(2) It’s not Canada. It’s not Australia. Or other “allies”. The problem is China and it should face Trump’s wrath

The threat of those emerging economies and of one, in particular, is on Senator Marco Rubio’s mind. The Florida Republican refuses to defend Mr Trump’s blunt weapon that will hurt many other economies (once known by more internationalist, Pax Americana presidents as “allies”) when the villain is China.

Writing in the New York Times Senator Rubio spotlights Beijing’s currency manipulation, its use of industrial espionage in joint ventures with US companies and an unpunished tolerance by Beijing of intellectual property theft. The seasoned rulers of China are playing a long game and are willing to pay short-term prices (which many free trade absolutists refuse to tolerate or even recognise) if their dumping of excess production on world steel markets clears the way for strategic dominance and the long-term gains it would produce. Suggesting that 2.4 million US jobs have been lost to the communist state since China’s 1999 entry to the global trading system, Rubio calls for punitive duties on Chinese enterprises that behave uncompetitively or illegally.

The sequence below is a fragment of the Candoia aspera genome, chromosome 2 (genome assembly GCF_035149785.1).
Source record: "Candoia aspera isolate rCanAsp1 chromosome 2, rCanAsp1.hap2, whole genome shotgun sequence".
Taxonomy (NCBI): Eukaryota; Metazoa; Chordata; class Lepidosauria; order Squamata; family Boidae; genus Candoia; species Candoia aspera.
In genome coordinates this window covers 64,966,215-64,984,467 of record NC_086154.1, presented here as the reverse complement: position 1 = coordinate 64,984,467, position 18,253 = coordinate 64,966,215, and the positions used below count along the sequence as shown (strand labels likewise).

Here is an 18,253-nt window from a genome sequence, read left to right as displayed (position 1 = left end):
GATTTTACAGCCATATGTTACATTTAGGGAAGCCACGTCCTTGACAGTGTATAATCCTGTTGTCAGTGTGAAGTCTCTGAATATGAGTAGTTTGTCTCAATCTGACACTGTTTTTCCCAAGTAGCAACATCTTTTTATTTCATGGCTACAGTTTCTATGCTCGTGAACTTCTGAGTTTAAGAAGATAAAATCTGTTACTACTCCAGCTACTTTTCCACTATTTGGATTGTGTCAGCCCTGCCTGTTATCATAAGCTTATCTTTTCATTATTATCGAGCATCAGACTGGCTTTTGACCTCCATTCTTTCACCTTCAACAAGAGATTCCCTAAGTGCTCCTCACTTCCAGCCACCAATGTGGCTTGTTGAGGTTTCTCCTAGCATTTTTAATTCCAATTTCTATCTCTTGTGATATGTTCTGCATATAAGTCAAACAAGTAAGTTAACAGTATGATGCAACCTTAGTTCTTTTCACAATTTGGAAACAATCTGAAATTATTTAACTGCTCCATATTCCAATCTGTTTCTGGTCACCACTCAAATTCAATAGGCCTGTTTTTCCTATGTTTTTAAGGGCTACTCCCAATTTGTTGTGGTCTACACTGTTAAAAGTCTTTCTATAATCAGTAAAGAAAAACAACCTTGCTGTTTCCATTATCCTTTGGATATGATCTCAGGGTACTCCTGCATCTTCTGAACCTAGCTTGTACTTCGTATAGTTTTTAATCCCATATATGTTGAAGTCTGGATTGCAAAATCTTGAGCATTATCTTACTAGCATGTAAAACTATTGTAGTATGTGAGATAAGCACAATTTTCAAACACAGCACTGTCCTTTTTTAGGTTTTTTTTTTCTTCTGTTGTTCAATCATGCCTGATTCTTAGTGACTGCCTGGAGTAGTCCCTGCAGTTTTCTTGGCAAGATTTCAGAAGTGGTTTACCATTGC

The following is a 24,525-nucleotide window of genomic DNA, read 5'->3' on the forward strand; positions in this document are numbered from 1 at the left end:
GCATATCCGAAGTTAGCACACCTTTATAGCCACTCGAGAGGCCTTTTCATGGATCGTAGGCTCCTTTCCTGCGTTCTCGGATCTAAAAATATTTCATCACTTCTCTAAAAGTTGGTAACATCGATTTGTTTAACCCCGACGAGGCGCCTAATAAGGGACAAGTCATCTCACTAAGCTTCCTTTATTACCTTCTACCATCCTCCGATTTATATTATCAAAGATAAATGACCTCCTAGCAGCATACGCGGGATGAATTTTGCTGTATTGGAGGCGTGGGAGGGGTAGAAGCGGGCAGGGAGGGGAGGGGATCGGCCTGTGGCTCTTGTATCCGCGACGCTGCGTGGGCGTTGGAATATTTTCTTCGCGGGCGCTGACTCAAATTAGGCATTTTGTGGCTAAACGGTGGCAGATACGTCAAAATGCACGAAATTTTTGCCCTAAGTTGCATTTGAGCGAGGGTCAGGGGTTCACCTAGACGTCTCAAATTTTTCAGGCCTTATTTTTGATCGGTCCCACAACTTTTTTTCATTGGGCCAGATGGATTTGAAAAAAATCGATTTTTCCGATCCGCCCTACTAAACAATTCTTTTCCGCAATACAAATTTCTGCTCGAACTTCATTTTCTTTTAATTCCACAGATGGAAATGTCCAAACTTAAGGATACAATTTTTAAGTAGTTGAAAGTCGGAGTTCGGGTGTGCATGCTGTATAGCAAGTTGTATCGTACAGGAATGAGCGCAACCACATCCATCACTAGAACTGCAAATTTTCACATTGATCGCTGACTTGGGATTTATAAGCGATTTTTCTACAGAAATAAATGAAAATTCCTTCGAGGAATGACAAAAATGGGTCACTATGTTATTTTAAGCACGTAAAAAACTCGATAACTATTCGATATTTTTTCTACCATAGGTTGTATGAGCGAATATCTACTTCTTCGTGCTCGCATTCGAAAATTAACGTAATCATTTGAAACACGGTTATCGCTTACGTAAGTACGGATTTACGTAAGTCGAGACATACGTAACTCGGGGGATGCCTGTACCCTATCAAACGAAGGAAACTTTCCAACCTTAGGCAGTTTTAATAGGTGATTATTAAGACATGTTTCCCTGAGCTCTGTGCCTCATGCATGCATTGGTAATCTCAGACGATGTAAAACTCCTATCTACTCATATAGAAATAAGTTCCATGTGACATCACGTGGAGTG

Do we need to rush to the ‘utopia’ envisaged by Davos man? Slightly less haste would not necessarily alter the destination but would give public and private welfare providers more time to help victims of change to successfully manage what Nigel Cameron has described as the trickiest part of changing from one economic order to another – the transition phase. Credit: Pixabay

(3) Why the rush?